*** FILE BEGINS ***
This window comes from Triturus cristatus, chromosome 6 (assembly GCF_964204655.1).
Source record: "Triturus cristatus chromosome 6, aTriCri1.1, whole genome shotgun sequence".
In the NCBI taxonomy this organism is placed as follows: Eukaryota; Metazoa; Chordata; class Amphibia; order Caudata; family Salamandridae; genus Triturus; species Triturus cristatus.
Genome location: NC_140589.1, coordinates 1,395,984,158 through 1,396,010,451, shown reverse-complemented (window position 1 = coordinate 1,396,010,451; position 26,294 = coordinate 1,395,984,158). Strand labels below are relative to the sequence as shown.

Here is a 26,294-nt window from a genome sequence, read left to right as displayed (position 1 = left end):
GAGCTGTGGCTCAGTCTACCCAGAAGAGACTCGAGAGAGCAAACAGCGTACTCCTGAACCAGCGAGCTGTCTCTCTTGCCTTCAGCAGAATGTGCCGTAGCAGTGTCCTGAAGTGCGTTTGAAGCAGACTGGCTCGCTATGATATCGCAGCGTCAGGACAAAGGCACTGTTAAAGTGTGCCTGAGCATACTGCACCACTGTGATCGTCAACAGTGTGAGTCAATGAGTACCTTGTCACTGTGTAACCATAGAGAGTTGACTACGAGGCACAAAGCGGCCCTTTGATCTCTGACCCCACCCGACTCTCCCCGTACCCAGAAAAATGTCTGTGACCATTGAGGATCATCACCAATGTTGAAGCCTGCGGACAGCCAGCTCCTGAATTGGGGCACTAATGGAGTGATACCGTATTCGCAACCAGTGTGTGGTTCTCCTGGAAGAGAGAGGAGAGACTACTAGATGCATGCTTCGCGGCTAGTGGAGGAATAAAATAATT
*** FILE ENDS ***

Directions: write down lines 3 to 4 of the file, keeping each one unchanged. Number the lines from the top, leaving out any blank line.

In the NCBI taxonomy this organism is placed as follows: Eukaryota; Metazoa; Chordata; class Amphibia; order Caudata; family Salamandridae; genus Triturus; species Triturus cristatus.
Genome location: NC_140589.1, coordinates 1,395,984,158 through 1,396,010,451, shown reverse-complemented (window position 1 = coordinate 1,396,010,451; position 26,294 = coordinate 1,395,984,158). Strand labels below are relative to the sequence as shown.